A: We understand that you and your students might be using non-Duke supported technologies in your courses. While we recommend using the supported and endorsed tools to keep things simple, secure and reliable, you might also be faced with a situation that warrants the use of non-Duke tools.
Keep in mind that when you use tools that have not been reviewed and supported by Duke you are (1) responsible for making sure your students’ data is protected and not shared; (2) responsible for informing your students that they’re using a tool that Duke does not support and has not reviewed for privacy and security (this is especially necessary when a tool produces something public – like a public blog or website, for example); and (3) responsible for providing technical support for the tool yourself (if the tool or platform doesn’t already provide sufficient support).
For Duke students in China some commonly used tools (e.g., Google Docs, Google Sites, WhatsApp) may not be accessible. Students may be able to work around this problem by using a VPN (or virtual private network); however, this solution may not be straightforward for students.
Intellectual Property Concerns
Q: I am worried about protecting my intellectual property. What are Duke’s policies?
A: The same policies apply on campus and online. The Duke Policy on Intellectual Property Rights in the Faculty Handbook “reaffirms [the university’s] traditional commitment to the personal ownership of intellectual property rights in works of the intellect by their individual creators…”
The policy states that “recording of lectures may only be done with the permission of the instructor presenting the lecture.” It also limits what students may do with such recordings: “Student recording of lectures, when permitted by the instructor, shall be for private study only. Such recordings shall not be distributed to anyone else without authorization by the instructor whose lecture has been recorded….Unauthorized distribution is a cause for disciplinary action by the Judicial Board.”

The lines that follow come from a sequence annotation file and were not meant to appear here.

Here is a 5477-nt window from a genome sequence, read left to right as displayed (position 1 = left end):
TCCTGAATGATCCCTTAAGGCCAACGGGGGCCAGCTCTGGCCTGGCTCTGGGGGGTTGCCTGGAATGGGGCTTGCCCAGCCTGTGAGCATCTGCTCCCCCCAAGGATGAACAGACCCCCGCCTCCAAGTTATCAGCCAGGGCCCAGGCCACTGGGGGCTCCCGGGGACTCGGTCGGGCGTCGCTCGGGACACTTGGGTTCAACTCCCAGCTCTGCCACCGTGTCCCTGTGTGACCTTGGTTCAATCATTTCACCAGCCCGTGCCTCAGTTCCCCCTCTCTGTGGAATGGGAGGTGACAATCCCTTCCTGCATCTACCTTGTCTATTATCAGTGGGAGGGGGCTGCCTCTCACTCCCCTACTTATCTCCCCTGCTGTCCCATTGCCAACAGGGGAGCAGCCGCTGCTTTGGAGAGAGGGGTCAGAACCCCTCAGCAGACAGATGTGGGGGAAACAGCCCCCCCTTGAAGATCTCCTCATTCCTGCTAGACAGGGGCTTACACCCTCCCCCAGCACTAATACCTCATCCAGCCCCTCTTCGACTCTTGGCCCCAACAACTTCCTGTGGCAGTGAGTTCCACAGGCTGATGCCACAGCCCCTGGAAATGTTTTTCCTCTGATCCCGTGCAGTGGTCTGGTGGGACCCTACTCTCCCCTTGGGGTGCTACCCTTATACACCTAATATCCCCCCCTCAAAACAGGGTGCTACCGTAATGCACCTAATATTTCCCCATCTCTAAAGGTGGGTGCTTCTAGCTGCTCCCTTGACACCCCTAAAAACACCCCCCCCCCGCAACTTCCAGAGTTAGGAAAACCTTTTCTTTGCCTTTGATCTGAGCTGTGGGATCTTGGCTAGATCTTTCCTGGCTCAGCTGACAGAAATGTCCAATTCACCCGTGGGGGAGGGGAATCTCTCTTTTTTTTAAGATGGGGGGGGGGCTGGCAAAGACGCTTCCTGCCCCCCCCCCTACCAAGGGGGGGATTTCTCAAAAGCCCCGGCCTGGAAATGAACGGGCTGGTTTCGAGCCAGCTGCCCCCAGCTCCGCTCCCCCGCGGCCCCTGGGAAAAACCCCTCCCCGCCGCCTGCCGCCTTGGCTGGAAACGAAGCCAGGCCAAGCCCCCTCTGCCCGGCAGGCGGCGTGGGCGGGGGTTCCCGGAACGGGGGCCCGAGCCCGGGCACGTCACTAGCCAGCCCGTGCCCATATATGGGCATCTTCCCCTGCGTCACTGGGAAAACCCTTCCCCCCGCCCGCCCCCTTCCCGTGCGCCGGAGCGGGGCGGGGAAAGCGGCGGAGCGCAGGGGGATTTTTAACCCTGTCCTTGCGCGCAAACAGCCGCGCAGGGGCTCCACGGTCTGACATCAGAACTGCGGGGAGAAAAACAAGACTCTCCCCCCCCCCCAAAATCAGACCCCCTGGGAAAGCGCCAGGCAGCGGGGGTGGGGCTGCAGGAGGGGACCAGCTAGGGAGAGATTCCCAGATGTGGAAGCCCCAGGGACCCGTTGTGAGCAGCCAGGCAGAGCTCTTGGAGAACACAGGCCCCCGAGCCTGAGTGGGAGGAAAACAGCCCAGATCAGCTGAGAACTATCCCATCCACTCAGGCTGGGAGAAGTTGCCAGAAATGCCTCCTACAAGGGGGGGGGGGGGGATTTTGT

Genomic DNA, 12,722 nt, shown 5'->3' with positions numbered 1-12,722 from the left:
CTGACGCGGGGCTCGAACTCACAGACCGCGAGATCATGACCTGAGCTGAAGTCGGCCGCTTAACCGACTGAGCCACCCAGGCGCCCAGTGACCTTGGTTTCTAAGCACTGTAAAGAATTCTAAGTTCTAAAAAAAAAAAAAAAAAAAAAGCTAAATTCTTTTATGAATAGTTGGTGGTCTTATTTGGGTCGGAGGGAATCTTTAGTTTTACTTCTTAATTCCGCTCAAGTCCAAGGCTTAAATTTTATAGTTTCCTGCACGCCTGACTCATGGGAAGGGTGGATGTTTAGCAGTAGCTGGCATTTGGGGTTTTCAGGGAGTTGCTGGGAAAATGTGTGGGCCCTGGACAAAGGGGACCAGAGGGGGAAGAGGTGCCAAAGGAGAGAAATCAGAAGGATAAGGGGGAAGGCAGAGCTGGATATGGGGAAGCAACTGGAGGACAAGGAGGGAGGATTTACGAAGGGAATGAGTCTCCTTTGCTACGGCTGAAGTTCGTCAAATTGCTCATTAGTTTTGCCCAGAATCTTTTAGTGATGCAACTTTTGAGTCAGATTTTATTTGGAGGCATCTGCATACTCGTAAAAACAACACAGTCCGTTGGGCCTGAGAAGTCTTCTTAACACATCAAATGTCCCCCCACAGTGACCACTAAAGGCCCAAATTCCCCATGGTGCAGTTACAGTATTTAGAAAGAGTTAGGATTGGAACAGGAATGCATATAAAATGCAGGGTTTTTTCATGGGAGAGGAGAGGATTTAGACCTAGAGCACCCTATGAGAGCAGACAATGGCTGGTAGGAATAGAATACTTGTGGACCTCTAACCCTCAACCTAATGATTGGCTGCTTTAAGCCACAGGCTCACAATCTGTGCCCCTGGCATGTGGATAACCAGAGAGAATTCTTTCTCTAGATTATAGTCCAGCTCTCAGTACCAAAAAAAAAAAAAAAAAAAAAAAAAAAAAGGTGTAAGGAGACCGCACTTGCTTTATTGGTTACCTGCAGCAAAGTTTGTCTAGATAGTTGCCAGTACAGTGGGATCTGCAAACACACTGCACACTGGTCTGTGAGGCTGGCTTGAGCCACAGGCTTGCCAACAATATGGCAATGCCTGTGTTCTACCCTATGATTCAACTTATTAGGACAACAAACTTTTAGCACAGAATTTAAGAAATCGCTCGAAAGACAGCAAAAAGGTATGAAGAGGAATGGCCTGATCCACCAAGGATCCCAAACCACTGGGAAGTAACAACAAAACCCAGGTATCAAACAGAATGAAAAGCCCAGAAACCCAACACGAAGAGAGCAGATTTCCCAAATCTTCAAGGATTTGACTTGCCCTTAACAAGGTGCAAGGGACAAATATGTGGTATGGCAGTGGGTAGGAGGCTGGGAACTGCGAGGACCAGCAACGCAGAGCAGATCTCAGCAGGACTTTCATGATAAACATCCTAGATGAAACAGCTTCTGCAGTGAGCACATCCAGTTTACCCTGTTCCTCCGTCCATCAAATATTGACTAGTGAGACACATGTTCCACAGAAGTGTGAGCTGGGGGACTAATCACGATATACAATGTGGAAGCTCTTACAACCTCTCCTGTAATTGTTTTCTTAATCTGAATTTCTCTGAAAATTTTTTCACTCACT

Zoom allows class sessions to be recorded. We recommend faculty record class sessions and require it if students will be responsible for content that is presented exclusively in Zoom. (This is because students are now located in time zones all over the world and cannot reasonably be expected to participate live in synchronous sessions.) If faculty have concerns about recordings they can set them to delete after a certain length of time. Or they can focus their teaching on instructional methods that do not require audiovisual recording.
Q: I am concerned about privacy regarding Zoom but want to use it. What should I do?
A: Students in different time zones might not be able to attend live class sessions, so if instructors use live Zoom sessions they should be recorded and shared with the class later.
- Make sure recording is turned on before you begin each session.
- Remind your students that the session will be recorded and that their classmates will be able to review it. (Zoom will also ask for consent to be recorded.) For more information on protecting student privacy visit the Privacy page on ScholarWorks.
- Remind students they may not share recordings outside the class, nor should they record sessions without your permission. To do so violates Duke policies. Set guidelines and expectations clearly.
- If you schedule a Zoom session in Zoom and record to the cloud the link for the recording is only sent to you as the host. If you schedule the session through Sakai the recording is visible to those with access to the Sakai site.
- Breakout rooms in Zoom are not recorded without permission of the instructor.
- Direct your students to review this section on the Keep Learning website for further information.